Medical practices need to understand how whistle-blower lawsuits work and how the government decides which cases to pursue.
In FY 2012, the federal government recovered $2.5 billion in fraudulent healthcare payments. Sums like that attract a lot of attention from potential whistle-blowers and potential defendants. Medical practices need to understand the whistle-blower process and how the government decides who to pursue.
At the recent HealthCare Symposium in Houston, Andrew Bobb, civil healthcare fraud coordinator for the Southern District of Texas, Houston Division, explained how whistle-blower lawsuits work, and how the government determines if action is feasible.
The HealthCare Symposium was a one-day conference co-sponsored with local chapters of the Healthcare Financial Management Association, Medical Group Management Association and American College of Healthcare Executives.
During his presentation, Bobb was careful to say that any opinions he expressed were his own, and not those of the U.S. Attorney's Office for the Southern District of Texas or the Department of Justice.
I make a similar disclosure: What follows is what I understood him to say.
Also known as the "Lincoln Law," the formal name of the statute is the False Claims Act. It was initially passed in 1863, and subsequently amended several times. It allows a private citizen to bring an action, on behalf of the United States, against an entity for fraud against the federal government and to participate in any recovered damages.
This type of statute has its roots in English common law and is known as a qui tam case. Qui tam refers to the Latin phrase qui tam pro domino rege quam pro se ipso in hac parte sequitur, which means that the suit is brought for the benefit of the king and the person bringing the suit.
If the government chooses to pursue the case, the whistle-blower is entitled to a negotiated percentage of the recovered damages, usually 15 percent to 25 percent. The whistle-blower also becomes a party to subsequent settlement negotiations. If the government and the whistle-blower cannot agree on the terms of a settlement, the whistle-blower is due a fairness hearing before a federal judge.
Assessment of the whistle-blower
A whistle-blower is almost always a disgruntled current or former employee. Given that, how credible is the whistle-blower's complaint and what is his motive? These are some of the questions the government considers when evaluating the credibility of a whistle-blower:
• Given the whistle-blower's position in the entity, how likely is it that she has actual knowledge of the fraud?
• What action did the whistle-blower take when he learned of the fraud? Did the whistle-blower try to correct the situation or did he participate?
• What is the whistle-blower's credit and criminal history?
• What is the quality of the evidence presented?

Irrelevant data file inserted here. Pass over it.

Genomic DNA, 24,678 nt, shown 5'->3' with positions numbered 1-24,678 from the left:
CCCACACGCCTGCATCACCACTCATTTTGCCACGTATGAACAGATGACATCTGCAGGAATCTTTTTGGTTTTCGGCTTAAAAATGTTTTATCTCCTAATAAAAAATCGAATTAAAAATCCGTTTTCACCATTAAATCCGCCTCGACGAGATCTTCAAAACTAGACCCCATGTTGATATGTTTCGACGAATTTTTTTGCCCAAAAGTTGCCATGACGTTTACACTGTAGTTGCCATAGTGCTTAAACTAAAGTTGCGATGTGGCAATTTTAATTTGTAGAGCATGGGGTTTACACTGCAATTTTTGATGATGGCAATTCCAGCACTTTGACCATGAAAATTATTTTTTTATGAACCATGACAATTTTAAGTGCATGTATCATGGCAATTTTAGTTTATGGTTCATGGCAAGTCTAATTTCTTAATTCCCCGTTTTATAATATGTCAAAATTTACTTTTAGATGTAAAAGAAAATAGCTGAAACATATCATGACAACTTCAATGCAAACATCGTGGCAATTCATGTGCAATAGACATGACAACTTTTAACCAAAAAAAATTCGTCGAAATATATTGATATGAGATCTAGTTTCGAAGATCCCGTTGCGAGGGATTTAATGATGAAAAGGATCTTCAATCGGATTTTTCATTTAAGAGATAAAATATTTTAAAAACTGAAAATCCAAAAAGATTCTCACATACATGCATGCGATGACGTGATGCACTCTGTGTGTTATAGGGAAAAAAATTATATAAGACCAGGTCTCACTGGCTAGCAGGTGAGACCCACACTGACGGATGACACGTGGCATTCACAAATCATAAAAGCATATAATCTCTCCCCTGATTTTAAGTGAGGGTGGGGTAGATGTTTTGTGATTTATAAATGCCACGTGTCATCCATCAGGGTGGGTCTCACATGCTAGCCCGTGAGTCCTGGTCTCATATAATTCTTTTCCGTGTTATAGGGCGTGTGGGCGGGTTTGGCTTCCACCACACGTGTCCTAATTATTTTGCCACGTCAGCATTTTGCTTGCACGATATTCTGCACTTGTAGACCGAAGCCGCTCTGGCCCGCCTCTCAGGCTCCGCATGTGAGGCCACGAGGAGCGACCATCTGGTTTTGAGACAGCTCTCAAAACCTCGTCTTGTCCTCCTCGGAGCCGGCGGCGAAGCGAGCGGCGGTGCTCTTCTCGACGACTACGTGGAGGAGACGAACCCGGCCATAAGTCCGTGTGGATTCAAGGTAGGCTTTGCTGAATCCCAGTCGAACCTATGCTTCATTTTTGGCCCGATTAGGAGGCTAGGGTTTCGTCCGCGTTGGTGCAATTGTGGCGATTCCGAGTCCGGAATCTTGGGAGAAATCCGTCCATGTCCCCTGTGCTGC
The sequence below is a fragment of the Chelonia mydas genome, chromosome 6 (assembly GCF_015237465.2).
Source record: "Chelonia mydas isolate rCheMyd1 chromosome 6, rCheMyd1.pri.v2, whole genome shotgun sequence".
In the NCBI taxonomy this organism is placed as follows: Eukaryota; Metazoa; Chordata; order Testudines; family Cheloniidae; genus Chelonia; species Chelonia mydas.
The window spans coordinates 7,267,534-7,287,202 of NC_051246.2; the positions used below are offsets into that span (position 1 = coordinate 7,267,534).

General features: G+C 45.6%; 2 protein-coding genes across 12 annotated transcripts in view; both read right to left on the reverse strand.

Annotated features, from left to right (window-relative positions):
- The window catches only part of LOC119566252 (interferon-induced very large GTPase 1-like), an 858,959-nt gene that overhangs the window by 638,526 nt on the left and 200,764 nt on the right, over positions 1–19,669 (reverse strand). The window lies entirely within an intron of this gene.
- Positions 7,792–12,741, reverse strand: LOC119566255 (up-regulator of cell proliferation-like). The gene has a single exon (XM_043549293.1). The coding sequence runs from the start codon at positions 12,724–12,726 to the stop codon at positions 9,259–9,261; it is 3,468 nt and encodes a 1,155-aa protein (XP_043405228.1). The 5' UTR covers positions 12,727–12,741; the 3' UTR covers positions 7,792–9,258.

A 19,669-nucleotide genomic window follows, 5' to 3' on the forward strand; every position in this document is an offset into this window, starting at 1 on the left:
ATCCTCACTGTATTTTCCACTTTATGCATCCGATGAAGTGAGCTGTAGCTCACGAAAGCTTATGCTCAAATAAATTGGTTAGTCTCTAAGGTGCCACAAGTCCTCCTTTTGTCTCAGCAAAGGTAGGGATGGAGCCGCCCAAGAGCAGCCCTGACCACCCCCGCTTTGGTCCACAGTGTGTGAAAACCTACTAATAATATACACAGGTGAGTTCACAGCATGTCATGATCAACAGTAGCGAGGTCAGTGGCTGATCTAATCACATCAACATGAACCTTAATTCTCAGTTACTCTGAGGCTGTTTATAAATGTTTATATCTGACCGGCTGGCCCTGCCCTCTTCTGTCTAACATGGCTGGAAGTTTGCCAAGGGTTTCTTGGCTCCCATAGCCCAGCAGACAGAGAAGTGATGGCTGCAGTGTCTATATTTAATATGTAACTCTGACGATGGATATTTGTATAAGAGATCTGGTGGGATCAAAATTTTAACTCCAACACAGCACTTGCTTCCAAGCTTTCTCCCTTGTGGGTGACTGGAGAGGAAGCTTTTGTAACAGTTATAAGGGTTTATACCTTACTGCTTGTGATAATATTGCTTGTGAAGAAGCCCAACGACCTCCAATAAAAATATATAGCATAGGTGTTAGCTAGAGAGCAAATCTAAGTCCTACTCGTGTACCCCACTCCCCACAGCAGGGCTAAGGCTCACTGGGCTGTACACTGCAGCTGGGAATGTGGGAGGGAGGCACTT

• Does the whistle-blower have a history of litigation?
The whistle-blower must be the first person to report the fraud. If the information is public knowledge or someone else has already initiated a qui tam case for the same issue, the government will not intervene, e.g., pursue, the case.
Assessment of the fraud and likelihood of recovery
Before pursuing a qui tam case, the government will consider:
1. Does the size of a potential financial recovery justify the required expenditure of governmental resources?
2. If so,
a. Does the potential defendant have the financial resources to pay the judgment or settlement amount?
b. Is this case the best use of finite resources? Another case, for instance, might yield a better return on investment.
If the answer to any of these questions is "no," the government will not intervene unless there are significant issues of quality of care.
Even if all of the answers are "yes," the assessment of the fraud will consider the complexity of the regulations at issue, the defendant's knowledge of the fraud, and the defendant's response to knowledge of the fraud as mitigating circumstances.
Identifying the whistle-blower
At least in the Southern District of Texas, the whistle-blower's identify will always be eventually disclosed.
The qui tam writ is filed under seal. If the government decides to intervene, it will extend the seal during the investigation. If not, the seal is lifted after 60 days and the writ becomes public record. Since the initial complaint is served on the U.S. Attorney General and the U.S. Attorney rather than the defendant, it is possible that the defendant may never become aware of the unsealed writ.
If the whistle-blower is still employed and the defendant guesses or becomes aware of his identity, he may be terminated. If terminated, the whistle-blower's attorney may identify the whistle-blower to the employers. Remedies include reinstatement, double back pay, and attorneys' fees.
The whistle-blower's identity will certainly be made known during a trial or the recording of a settlement.
Successful whistle-blower cases have returned millions of highly leveraged dollars to the federal government. In the Southern District of Texas, a team of four to five attorneys has recovered more than $103 million in three years.